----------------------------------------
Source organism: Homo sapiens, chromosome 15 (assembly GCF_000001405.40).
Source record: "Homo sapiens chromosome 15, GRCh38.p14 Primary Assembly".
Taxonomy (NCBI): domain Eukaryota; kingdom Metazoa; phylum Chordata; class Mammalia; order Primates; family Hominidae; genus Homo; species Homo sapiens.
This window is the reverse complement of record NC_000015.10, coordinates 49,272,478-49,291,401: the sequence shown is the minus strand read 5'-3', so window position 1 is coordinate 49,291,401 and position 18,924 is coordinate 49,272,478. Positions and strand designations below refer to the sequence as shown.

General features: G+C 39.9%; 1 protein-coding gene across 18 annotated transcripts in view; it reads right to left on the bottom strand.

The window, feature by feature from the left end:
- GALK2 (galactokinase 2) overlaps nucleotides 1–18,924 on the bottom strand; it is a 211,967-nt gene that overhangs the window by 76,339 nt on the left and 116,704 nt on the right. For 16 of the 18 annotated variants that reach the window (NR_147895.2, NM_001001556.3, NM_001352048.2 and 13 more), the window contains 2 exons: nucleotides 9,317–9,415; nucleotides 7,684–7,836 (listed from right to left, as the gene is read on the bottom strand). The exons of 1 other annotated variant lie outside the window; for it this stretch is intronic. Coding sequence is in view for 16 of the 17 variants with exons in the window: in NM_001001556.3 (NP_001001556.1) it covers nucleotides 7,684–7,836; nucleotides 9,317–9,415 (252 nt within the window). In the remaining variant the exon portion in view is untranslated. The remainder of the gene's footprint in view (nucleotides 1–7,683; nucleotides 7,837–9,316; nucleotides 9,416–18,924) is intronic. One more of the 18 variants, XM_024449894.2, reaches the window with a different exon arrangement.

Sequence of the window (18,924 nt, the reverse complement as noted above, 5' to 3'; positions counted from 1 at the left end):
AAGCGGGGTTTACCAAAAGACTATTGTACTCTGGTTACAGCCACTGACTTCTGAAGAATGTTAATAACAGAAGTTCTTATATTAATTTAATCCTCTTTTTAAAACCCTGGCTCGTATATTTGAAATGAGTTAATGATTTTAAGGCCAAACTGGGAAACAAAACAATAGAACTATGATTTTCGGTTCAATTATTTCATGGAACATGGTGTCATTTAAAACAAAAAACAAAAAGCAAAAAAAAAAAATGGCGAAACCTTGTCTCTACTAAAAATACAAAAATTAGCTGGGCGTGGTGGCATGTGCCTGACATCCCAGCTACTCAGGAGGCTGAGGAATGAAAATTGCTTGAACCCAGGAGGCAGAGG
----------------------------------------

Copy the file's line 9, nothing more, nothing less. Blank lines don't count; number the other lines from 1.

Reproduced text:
AAGCGGGGTTTACCAAAAGACTATTGTACTCTGGTTACAGCCACTGACTTCTGAAGAATGTTAATAACAGAAGTTCTTATATTAATTTAATCCTCTTTTTAAAACCCTGGCTCGTATATTTGAAATGAGTTAATGATTTTAAGGCCAAACTGGGAAACAAAACAATAGAACTATGATTTTCGGTTCAATTATTTCATGGAACATGGTGTCATTTAAAACAAAAAACAAAAAGCAAAAAAAAAAAATGGCGAAACCTTGTCTCTACTAAAAATACAAAAATTAGCTGGGCGTGGTGGCATGTGCCTGACATCCCAGCTACTCAGGAGGCTGAGGAATGAAAATTGCTTGAACCCAGGAGGCAGAGG